Objective: To develop numeric, statistically secured measures of chemopreventive efficacy and to derive procedures with high sensitivity of detection.
Study design: Karyometric features were computed for nuclei from the basal cell layer of biopsies taken from sun-exposed but histologically "normal" skin. Biopsies were collected from placebo-treated subjects and subjects treated for one year with daily, oral doses of 25,000, 50,000 and 75,000 IU of vitamin A. A total of 22,600 nuclei were recorded from 113 cases, at baseline and after one year.
Results: Two numeric measures of chemopreventive efficacy were applied: a measure of nuclear abnormality and a measure based on discriminant function scores. Both showed statistically significant chemopreventive effects of vitamin A. Dose-response curves were derived. A novel procedure, second order discriminant analysis, resulted in very high sensitivity for the detection of change in nuclear chromatin patterns.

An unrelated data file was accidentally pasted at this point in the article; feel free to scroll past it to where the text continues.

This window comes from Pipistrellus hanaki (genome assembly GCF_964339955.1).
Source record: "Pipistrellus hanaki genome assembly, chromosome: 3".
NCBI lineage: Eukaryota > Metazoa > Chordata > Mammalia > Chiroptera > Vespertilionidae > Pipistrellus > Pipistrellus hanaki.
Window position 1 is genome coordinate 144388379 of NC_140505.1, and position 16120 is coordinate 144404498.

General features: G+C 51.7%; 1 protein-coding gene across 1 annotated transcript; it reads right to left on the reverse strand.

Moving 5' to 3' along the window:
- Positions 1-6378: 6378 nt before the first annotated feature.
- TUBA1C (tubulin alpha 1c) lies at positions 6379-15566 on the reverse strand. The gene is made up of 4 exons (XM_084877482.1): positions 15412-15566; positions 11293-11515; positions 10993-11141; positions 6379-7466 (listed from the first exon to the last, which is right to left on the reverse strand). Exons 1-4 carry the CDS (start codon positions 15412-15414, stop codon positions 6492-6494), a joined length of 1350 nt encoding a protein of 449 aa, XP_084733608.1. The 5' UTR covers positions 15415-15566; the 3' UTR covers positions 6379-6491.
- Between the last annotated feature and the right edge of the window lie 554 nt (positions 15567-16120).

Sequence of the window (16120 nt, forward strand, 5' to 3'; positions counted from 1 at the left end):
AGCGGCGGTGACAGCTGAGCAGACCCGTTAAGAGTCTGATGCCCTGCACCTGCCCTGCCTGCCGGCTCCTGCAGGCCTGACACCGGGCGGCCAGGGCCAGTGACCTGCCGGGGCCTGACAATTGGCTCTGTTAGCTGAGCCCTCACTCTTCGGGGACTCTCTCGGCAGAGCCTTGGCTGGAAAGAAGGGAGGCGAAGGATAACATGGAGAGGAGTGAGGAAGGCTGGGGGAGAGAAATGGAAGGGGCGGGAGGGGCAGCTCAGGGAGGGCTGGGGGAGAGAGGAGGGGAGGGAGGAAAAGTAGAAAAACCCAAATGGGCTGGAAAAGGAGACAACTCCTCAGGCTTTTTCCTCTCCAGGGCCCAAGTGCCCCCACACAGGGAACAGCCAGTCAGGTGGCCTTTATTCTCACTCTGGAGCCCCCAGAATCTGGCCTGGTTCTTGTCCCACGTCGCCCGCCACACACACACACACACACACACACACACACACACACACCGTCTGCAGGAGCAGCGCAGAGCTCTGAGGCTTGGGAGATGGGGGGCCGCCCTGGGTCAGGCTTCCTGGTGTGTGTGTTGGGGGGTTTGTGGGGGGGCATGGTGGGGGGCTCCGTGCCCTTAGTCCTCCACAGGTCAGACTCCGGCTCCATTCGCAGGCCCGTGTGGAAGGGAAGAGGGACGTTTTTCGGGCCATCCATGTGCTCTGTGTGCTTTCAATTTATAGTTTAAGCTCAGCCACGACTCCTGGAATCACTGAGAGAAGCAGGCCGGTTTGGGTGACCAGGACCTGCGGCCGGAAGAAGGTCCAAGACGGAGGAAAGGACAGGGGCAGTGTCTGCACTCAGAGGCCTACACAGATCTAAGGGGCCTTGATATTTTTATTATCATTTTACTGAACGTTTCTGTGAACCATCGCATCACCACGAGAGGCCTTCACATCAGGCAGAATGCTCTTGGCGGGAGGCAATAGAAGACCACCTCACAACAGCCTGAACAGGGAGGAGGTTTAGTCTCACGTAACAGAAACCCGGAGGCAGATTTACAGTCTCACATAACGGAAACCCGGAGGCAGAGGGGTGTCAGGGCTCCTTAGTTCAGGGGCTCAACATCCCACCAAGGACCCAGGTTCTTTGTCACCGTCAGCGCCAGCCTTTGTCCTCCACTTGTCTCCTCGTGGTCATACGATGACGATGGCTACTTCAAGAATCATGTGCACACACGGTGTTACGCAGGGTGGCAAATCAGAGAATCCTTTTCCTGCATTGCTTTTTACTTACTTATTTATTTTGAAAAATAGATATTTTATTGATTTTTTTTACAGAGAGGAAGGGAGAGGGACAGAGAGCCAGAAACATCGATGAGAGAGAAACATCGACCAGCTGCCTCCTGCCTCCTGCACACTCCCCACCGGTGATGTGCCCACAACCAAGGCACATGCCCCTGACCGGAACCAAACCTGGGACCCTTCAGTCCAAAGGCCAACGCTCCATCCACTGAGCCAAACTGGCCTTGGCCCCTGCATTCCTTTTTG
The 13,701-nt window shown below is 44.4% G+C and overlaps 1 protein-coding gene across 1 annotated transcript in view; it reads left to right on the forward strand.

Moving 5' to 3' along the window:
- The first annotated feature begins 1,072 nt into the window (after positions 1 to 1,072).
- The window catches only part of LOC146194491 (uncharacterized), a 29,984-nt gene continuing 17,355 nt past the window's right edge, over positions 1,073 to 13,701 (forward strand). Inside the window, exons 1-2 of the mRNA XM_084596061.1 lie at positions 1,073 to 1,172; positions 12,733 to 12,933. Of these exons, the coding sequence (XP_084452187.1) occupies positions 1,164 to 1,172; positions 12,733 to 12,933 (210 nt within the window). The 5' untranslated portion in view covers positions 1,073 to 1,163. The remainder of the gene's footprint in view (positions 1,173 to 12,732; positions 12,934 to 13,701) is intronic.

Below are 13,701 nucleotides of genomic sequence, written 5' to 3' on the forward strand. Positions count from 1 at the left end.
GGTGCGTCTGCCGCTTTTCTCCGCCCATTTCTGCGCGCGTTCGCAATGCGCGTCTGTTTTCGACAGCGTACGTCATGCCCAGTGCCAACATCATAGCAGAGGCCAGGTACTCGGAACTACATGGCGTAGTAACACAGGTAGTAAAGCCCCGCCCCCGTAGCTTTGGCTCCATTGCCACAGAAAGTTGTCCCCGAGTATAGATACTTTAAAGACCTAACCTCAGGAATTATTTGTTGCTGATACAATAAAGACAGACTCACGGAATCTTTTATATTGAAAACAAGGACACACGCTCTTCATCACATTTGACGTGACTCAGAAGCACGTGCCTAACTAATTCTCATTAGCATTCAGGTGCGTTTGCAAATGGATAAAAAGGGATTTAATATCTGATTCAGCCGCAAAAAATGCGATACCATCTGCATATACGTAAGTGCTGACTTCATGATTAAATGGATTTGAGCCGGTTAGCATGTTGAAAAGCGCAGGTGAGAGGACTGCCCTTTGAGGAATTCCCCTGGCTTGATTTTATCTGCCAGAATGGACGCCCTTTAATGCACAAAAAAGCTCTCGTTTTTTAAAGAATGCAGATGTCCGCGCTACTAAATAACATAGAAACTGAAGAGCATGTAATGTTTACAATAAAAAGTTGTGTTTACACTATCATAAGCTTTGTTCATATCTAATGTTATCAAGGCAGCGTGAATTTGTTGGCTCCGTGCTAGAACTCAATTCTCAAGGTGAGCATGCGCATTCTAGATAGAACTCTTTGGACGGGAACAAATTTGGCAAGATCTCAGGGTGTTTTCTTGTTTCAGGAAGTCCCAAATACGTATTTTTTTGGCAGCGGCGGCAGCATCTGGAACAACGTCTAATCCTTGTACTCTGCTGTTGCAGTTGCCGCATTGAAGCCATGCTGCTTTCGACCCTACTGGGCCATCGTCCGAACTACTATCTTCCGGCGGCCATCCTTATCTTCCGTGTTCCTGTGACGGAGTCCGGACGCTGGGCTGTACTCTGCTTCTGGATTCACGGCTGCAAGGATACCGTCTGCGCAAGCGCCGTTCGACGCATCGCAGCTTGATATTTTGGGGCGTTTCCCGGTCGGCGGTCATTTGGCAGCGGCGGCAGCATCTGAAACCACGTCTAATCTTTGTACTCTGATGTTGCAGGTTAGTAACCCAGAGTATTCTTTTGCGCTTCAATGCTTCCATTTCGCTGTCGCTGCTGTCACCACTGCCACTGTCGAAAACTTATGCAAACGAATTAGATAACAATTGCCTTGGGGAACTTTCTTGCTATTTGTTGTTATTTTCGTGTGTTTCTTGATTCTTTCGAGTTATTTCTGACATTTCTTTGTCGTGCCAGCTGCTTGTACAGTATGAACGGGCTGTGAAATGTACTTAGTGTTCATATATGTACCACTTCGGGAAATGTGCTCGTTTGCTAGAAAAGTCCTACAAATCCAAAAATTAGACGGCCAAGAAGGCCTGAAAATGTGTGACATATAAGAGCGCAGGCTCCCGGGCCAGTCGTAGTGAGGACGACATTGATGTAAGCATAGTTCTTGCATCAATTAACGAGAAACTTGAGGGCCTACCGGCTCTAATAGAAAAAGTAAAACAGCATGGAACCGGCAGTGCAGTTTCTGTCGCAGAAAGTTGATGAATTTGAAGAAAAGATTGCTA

Conclusion: Karyometric analysis has increased in sensitivity such that changes on the order of 10%, found in only a low percentage of nuclei in a biopsy specimen, can be reliably documented. The methodology lends itself to cost-efficient screening of compounds for chemopreventive efficacy.